I don’t have stats to back this assertion, but it seems to me that credit unions are looking at the credit card market as a growth opportunity these days.
Anecdotally, after linking to a news story about how Chase would drop 15% of its cardholders as a result of the new regulations, one of my Twitter buddies tweeted “time to find a credit union card.” And the CU twittersphere jumps on every mention of CUs from Suze Orman, like this one:
Don’t get me started with these credit card companies….here’s the answer: Credit unions. So many credit unions are giving you no balance-transfer fees, low interest rates. [And] most credit unions aren’t staffed by the dumbest people you will ever meet.”
As a side comment here, I’m not sure why Ms. Orman thinks card issuers employ the “dumbest people you will ever meet.” Personally, I’m very impressed that my card issuer can detect fraudulent patterns in card use, and called me when they noticed that my card was used in both Massachusetts and Texas on the same day.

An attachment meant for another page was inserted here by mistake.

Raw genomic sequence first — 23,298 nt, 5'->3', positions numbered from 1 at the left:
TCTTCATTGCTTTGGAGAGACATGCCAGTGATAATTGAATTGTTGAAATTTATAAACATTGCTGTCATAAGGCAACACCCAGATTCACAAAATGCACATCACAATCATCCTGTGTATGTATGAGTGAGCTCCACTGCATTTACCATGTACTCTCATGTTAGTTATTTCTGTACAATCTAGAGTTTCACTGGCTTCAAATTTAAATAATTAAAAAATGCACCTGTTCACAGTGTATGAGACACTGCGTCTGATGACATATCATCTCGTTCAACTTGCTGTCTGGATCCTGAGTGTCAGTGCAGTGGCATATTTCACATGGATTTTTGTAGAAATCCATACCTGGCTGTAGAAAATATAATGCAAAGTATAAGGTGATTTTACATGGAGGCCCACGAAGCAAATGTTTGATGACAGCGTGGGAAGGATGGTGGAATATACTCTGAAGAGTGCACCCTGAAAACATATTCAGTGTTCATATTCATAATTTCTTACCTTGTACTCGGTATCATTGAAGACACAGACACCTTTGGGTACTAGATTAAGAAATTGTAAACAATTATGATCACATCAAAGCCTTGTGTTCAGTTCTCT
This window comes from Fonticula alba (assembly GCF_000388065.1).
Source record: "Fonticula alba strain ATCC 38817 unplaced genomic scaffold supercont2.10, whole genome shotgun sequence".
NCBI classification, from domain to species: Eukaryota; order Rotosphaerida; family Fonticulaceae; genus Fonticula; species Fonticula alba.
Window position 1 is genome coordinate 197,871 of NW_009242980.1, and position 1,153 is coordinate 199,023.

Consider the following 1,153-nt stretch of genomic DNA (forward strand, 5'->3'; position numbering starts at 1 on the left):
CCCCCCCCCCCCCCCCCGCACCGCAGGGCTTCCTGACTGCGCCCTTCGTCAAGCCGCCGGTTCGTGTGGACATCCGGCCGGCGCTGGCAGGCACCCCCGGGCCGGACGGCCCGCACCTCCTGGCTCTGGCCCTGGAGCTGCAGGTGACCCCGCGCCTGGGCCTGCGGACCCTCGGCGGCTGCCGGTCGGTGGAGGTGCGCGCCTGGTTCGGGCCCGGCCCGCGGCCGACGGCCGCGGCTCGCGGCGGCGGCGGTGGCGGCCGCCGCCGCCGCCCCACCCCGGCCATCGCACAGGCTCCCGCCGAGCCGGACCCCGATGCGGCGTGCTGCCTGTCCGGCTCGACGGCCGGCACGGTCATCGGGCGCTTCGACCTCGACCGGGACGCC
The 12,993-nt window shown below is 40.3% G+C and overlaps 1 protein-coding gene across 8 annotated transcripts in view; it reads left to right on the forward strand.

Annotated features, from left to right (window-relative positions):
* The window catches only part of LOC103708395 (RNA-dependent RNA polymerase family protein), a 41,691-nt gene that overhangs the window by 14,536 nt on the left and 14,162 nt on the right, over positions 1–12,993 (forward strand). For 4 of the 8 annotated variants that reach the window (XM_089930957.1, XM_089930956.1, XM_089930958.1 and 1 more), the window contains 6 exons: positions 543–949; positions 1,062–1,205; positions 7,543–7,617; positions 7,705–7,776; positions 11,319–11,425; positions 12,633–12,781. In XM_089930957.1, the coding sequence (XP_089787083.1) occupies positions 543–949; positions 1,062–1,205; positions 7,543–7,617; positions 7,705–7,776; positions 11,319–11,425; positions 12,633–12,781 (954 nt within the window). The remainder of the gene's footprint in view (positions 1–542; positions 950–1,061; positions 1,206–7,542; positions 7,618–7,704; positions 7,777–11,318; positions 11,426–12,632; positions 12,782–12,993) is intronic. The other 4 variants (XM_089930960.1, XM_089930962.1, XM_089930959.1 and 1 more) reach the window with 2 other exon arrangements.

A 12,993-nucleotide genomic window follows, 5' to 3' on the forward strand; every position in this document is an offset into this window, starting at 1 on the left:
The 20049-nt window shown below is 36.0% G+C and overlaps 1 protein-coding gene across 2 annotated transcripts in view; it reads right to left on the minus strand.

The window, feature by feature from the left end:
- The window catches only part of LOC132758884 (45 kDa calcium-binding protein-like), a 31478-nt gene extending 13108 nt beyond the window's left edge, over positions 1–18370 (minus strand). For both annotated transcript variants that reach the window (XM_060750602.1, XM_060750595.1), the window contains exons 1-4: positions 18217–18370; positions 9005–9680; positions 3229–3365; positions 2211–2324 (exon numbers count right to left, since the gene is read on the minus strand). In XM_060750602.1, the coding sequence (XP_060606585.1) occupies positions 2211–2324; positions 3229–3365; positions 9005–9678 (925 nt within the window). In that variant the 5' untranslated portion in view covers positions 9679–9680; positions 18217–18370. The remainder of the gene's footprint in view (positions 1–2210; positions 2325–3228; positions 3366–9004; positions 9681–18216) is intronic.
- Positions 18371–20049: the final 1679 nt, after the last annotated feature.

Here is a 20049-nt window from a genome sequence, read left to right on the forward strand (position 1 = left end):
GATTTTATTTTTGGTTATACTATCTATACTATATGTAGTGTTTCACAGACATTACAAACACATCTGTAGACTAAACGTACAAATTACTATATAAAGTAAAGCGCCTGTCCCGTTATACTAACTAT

But the bigger question here is this: Why do credit unions think that the customers that the big issuers will drop are such a great business opportunity? Does it occur to credit unions that the reason why the large issuers are dropping these people is that they’re not profitable customers?
There’s a new definition of “good customer” in the credit card industry these days. The old definition: Someone who revolves balances and pays late. Translation: Someone who pays a lot in interest and late fees.
New definition: People who use their credit card a lot. These folks often don’t revolve, and if they do, don’t do it for long, and make way more than the minimum payment. They drive profits for the issuer through interchange fees, not interest fees. And they’re way more concerned about the quality of the rewards program than they are interest rates or balance transfer fees.
Translation: The card customers that credit unions are likely to obtain by digging through the large issuers’ trashcans may not be very profitable.
If credit unions see this a springboard to obtaining new members and growing the relationship, then why are so many CUs so proud of letting deposit accounts walk out the door when the member wants a good or better rate?
Credit unions can beat their chests all they want about how superior their card programs are. The reality is that only certain types of the cards they offer are a better deal. On the rewards front, the CUs are lagging. And that’s what luring and retaining the “best” cardholders today.